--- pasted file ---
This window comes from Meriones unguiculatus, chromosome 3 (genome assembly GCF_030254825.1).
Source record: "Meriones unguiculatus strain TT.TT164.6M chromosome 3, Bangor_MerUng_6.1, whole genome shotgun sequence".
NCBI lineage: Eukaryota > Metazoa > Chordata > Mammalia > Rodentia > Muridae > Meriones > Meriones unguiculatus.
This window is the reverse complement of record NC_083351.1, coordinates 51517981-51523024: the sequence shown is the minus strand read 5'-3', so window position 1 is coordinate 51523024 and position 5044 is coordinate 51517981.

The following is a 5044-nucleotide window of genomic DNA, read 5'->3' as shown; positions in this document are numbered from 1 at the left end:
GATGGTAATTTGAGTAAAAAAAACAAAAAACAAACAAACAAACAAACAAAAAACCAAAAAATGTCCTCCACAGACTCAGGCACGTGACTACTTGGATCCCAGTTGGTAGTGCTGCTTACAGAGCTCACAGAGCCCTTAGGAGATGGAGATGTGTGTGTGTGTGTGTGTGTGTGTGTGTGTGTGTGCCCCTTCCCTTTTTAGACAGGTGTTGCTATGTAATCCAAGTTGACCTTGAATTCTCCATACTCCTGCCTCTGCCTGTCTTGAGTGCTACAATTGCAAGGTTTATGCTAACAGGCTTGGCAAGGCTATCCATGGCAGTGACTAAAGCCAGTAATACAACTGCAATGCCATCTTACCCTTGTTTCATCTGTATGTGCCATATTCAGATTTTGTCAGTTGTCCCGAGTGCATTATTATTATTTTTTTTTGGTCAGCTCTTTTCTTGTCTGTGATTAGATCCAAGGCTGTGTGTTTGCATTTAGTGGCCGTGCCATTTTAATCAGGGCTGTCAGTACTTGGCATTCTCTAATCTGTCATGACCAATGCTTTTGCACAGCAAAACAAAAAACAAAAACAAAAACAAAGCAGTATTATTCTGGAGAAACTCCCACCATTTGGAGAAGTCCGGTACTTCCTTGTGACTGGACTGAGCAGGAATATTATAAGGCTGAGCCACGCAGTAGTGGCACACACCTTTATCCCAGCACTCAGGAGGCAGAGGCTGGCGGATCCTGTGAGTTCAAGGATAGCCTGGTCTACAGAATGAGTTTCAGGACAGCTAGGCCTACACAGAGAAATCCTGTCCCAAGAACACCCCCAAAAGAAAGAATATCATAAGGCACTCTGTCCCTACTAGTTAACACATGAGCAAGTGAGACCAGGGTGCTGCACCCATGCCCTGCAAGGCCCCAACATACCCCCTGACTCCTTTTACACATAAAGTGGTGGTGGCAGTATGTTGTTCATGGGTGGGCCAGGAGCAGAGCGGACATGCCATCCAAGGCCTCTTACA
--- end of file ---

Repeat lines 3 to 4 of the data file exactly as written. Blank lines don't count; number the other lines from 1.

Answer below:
NCBI lineage: Eukaryota > Metazoa > Chordata > Mammalia > Rodentia > Muridae > Meriones > Meriones unguiculatus.
This window is the reverse complement of record NC_083351.1, coordinates 51517981-51523024: the sequence shown is the minus strand read 5'-3', so window position 1 is coordinate 51523024 and position 5044 is coordinate 51517981.